Crayola: Environmental Disruptions Affecting Its Back-to-School Strategy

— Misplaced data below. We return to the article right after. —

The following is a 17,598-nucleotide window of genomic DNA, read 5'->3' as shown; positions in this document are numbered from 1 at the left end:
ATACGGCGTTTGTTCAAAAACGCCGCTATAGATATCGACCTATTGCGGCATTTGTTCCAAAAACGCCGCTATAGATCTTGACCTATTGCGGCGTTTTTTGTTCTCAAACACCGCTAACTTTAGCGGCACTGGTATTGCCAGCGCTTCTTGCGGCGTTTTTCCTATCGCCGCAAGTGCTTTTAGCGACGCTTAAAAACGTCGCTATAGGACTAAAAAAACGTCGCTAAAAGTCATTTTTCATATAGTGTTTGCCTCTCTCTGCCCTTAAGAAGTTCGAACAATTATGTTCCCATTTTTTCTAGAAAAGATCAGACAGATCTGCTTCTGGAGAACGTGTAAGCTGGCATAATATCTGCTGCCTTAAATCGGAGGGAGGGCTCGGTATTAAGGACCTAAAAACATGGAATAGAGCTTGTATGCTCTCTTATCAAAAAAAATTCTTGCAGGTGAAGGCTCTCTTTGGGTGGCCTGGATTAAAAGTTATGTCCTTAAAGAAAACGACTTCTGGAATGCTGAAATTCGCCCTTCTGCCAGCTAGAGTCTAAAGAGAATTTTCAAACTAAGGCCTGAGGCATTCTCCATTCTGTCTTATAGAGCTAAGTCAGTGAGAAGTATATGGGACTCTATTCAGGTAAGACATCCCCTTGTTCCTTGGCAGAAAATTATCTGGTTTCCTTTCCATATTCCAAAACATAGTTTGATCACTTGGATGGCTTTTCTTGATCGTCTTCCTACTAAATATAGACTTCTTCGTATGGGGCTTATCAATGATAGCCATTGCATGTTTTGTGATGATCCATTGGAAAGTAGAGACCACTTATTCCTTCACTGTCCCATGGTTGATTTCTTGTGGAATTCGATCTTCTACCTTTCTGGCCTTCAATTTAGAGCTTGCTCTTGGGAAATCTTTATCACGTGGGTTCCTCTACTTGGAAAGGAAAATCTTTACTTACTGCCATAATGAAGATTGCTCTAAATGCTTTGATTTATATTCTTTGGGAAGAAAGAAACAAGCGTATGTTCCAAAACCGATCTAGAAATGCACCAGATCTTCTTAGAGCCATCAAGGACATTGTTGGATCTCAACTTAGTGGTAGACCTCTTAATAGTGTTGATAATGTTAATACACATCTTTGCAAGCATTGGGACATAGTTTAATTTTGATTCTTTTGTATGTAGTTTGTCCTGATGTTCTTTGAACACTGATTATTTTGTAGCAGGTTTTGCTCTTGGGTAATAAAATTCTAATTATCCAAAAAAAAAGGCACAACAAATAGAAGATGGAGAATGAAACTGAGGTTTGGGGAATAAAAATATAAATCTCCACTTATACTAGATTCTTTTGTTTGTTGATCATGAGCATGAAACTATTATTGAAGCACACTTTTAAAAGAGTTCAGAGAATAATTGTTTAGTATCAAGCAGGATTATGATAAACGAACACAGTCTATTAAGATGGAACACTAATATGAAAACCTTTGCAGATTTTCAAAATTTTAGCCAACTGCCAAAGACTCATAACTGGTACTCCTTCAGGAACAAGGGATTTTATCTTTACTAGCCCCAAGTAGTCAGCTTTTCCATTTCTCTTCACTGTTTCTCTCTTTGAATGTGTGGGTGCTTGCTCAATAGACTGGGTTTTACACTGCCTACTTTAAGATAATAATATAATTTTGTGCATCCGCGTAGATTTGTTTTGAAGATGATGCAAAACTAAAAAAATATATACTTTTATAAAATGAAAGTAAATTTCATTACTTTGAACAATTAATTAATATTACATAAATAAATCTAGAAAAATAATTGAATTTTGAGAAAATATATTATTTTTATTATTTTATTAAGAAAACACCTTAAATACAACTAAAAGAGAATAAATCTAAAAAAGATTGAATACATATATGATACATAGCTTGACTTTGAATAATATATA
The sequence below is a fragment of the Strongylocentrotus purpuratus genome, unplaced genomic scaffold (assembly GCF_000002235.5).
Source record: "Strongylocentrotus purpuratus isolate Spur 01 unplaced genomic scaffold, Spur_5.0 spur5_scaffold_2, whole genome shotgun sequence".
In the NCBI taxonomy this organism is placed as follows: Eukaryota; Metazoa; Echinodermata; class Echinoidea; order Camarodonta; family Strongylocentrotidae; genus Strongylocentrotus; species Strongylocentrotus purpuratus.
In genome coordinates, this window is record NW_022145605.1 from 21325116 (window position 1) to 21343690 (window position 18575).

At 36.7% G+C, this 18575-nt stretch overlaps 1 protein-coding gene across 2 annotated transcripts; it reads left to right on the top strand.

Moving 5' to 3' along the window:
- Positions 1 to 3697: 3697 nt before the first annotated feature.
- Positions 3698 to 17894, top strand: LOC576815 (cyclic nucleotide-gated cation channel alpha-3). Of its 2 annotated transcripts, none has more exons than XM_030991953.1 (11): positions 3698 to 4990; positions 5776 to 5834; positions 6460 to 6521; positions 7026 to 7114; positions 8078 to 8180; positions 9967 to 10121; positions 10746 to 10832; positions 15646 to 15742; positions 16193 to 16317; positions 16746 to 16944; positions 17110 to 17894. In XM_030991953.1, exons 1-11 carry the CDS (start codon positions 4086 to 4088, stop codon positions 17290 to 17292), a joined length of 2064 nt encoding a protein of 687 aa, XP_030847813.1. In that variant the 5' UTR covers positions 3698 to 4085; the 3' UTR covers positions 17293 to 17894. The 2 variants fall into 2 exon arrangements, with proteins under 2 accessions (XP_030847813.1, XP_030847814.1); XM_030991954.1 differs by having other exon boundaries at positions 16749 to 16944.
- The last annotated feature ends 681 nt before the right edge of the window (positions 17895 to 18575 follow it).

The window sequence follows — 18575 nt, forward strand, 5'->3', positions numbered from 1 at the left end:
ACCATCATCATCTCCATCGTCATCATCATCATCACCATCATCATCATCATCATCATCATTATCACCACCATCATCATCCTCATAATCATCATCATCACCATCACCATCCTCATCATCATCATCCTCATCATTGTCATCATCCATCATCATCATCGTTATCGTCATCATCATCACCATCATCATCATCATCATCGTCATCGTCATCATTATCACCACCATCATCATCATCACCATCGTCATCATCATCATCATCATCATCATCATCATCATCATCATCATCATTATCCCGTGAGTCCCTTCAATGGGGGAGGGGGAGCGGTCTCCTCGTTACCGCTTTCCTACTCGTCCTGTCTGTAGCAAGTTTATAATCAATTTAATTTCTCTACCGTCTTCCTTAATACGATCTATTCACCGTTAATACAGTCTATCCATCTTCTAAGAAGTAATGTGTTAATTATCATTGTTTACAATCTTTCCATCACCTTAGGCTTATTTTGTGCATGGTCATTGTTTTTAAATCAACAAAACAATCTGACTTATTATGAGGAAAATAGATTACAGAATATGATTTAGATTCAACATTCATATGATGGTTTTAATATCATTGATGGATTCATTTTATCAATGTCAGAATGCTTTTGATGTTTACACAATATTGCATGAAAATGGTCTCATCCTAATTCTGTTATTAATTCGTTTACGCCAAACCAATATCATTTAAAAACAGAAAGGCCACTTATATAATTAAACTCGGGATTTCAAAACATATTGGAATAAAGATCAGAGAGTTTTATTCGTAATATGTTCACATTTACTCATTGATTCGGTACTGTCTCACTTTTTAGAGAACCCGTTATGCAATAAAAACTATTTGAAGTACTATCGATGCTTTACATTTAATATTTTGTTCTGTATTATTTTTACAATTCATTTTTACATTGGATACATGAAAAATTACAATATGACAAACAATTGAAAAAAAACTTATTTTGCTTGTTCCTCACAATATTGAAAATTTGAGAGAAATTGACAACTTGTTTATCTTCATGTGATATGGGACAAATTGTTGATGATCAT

Founded in 1885, Crayola has since established itself as US-based iconic brand with a wide array of quality products and deep connections with consumers, retailers, and licensing and business partners. By March 2020, Crayola had achieved category leadership and was outselling the majority of its competitors. It was on trend with new products and online content for educators, parents, and children-all with the goal of inspiring creativity among children. Crayola had also created strong relationships with and earned the respect of retailers, who had come to value the role Crayola played in their business, especially during the two most important retail seasons: back-to-school and Christmas. At the beginning of the second quarter of 2020, Crayola had to make some critical decisions. The rapid spread of the COVID-19 virus across the United States had led to business and school closures across the country (and the world), as well as personal physical restrictions. Crayola needed to immediately focus on three key areas: maintaining company culture, collaborating with partners to preserve the volume of back-to-school revenue, and ensuring a strong supply chain to meet consumers' needs. These three actions would ensure that Crayola could take advantage of key opportunities and continue creating strong and sustainable relationships with educators, parents, and children. Sheri Lambert is affiliated with Temple University. Sara Honovich is affiliated with Temple University.